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Collection of volunteering data in the ABS

Image: Volunteering Australia.

Information Paper: Collection of Volunteering data in the ABS, March 2018


Australian Bureau of Statistics (ABS) data on volunteering and unpaid work is available from three collections:

  • the General Social Survey (GSS),
  • the Census of Population and Housing (Census) and
  • the Survey of Disability, Ageing and Carers (SDAC).

The national prevalence rate for volunteering, that is, the official number of volunteers in Australia, is collected in the GSS. This survey has been conducted every four years since 2002, and is designed to produce reliable national, state and territory estimates. A primary focus of the GSS is to contribute to our understanding of the multi-dimensional nature of relative advantage and disadvantage across the population, and the interplay of access and barriers to social participation. It provides this data by a range of demographics and personal, social and economic characteristics. The GSS has a large set of questions to collect characteristics of volunteers and volunteering, from who does it, to what they do, how often and when they do it, and what skills they use. Prior to the commencement of the GSS, data on volunteering rates and characteristics was collected in the Voluntary Work, Australia survey in 1995 and 2000. The most recent GSS was conducted in 2014.

While the Census gathers data from the whole population of Australia and is also available longitudinally from the Australian Census Longitudinal Dataset (ACLD), the information is self-reported in a single question on whether the person did any voluntary work for an organisation or group in the last 12 months, and as such is not as well-defined a measure as the GSS data. Census data is particularly useful for looking at small populations such as migrants or rural volunteers, or small areas, such as towns or shires.

Volunteering data in the SDAC is asked of people living in households who are aged 5 years or older with a disability or aged 65 years and over, and primary carers aged 15 years and over. Data is collected on whether they undertook voluntary or community service activities in the last three months, and whether they accessed the internet for volunteering or participating in community groups in the last three months. Employed people aged 15 years and over (living in households) are asked whether any of the work they do is unpaid voluntary work.

ABS data on giving is available in two surveys: whether people make charitable donations is asked in the GSS, and the amount people donate is collected in the Household Expenditure Survey (HES).


In late 2016, the ABS and the Department of Social Services (DSS) met with representatives from the National Disability Insurance Agency, the Department of the Prime Minister and Cabinet, the Department of the Environment and Energy, the Department of Education and Training, the Department of Health, the Australian Sports Commission, the Department of Foreign Affairs and Trade, the Department of Communication and the Arts, the Attorney General’s Department, the Australian Tax Office, and the Australian Charities and Not-For-Profits Commission, to define current and emerging needs for volunteering data.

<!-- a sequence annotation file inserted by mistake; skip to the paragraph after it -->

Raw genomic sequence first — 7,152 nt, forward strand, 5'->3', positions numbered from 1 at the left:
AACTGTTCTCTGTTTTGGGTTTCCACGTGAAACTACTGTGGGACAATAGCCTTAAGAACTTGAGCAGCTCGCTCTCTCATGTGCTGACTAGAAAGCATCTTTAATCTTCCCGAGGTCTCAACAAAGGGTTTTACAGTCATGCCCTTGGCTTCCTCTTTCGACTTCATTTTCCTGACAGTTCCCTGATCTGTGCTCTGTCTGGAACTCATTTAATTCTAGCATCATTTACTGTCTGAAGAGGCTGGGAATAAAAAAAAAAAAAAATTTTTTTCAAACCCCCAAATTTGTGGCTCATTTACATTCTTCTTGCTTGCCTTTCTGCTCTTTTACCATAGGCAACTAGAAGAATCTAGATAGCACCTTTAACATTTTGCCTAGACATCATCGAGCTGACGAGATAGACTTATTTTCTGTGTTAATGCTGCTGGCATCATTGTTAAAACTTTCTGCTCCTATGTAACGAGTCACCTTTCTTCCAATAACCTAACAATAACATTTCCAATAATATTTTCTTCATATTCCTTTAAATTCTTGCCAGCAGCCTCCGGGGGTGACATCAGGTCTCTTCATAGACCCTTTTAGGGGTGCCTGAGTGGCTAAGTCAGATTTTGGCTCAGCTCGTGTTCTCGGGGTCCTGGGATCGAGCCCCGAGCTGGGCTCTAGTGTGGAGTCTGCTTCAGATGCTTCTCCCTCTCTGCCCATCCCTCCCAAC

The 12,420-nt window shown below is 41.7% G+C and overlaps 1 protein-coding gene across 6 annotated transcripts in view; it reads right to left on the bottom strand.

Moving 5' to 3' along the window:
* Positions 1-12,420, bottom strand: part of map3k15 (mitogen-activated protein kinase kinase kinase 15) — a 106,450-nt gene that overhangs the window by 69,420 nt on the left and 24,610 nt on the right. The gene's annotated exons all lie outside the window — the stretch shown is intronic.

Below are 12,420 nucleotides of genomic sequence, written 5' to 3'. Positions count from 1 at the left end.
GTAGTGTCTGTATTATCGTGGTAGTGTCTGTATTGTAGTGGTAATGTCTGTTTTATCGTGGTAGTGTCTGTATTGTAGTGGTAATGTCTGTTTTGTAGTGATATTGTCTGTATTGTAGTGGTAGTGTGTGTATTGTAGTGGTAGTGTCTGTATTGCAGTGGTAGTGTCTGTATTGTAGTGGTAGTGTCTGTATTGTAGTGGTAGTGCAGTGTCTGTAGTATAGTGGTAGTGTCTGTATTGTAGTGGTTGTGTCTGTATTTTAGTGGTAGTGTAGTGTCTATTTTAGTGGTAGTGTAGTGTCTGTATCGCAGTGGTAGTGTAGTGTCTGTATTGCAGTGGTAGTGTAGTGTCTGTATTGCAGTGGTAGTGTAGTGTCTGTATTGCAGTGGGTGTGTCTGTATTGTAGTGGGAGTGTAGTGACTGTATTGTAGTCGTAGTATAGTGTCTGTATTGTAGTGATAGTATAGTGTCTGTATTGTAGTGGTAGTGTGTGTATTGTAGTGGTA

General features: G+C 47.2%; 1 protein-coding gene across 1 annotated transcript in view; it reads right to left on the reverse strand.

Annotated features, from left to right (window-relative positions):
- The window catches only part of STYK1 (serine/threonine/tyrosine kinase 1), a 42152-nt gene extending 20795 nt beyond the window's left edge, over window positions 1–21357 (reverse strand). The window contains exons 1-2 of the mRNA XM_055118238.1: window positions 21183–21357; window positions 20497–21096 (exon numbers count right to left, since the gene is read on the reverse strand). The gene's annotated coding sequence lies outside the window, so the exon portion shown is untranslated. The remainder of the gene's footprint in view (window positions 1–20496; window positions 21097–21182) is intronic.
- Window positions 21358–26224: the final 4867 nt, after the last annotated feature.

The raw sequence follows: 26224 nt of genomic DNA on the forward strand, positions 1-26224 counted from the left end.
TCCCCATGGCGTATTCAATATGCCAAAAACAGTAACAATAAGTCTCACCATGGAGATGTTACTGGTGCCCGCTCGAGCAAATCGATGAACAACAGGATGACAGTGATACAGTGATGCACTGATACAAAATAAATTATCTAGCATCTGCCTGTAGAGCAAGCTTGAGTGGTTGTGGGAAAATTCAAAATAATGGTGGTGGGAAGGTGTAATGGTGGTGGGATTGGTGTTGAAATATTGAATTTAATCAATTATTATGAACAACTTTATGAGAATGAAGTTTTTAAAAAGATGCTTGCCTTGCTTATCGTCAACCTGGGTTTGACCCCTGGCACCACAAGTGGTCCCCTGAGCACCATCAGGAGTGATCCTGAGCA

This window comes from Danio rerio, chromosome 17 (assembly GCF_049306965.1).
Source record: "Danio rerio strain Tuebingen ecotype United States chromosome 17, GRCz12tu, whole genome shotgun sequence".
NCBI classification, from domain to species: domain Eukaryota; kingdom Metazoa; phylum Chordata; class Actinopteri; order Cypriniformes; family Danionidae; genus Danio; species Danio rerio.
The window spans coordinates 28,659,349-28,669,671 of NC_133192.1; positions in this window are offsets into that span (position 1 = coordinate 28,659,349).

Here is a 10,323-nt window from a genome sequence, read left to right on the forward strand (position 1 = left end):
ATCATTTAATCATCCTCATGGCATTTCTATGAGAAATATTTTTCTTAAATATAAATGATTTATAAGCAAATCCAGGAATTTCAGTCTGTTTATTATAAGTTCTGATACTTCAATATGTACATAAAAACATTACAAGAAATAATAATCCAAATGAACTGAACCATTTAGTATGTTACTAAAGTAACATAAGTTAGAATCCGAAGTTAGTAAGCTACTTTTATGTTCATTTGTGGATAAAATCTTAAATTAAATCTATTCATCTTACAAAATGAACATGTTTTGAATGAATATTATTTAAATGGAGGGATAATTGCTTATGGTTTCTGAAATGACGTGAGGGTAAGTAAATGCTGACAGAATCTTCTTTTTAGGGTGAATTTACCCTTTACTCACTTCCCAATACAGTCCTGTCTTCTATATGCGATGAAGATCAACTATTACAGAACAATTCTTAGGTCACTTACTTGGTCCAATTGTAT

A range of policy relevant topics and research questions were identified during the discussion. Of particular note was the importance of ensuring that future data collections capture the changing nature of volunteering, which is increasingly being done in a more informal manner, is more cause based, more spontaneous and one-off, and often needs to fit around people’s busy lifestyles. In summary, the agencies all agreed there is a continuing need to:

    • understand the evolving nature of volunteering and giving
    • understand the economic impact of volunteering and giving
    • understand the motivations for and barriers to volunteering and giving
    • improve data literacy and access to data
    • broaden the scope of volunteering data items to capture the changing nature of volunteering activity (ie. online volunteering, informal volunteering)
    • preserve time series

More detail of key issues identified by the federal agencies can be found in the Discussion Paper: Information needs for Volunteering data, April 2017 (cat. no. 4159.0.55.004).

In April 2017, the ABS launched a national consultation on statistics for volunteering and giving, inviting the public to submit proposals on the future collection of volunteering and giving data. The ABS wishes to thank the Australian public for their response: the consultation process has supported a review of the current methods and scope of collecting volunteering and giving data, and will continue to help the ABS prioritise content for future data collection.

Feedback from both the government and national consultation identified common topics of importance and data gaps across Australia, which were incorporated into a review of the current methods and scope of volunteering and giving data collection, and will assist the ABS in prioritising content for the future. See the Information Paper: Collection of Volunteering data, Summary of Submissions chapter (cat. no. 4159.0.55.005) for more detail.

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